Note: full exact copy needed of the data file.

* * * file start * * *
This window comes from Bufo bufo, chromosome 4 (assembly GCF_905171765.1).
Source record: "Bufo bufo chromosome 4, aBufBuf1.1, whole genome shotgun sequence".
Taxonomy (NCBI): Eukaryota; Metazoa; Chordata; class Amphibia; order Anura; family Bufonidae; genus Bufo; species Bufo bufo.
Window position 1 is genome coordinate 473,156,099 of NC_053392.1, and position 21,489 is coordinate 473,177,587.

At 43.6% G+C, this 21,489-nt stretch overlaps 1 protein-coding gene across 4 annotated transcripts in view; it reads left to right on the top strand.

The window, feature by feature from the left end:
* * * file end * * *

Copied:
This window comes from Bufo bufo, chromosome 4 (assembly GCF_905171765.1).
Source record: "Bufo bufo chromosome 4, aBufBuf1.1, whole genome shotgun sequence".
Taxonomy (NCBI): Eukaryota; Metazoa; Chordata; class Amphibia; order Anura; family Bufonidae; genus Bufo; species Bufo bufo.
Window position 1 is genome coordinate 473,156,099 of NC_053392.1, and position 21,489 is coordinate 473,177,587.

At 43.6% G+C, this 21,489-nt stretch overlaps 1 protein-coding gene across 4 annotated transcripts in view; it reads left to right on the top strand.

The window, feature by feature from the left end: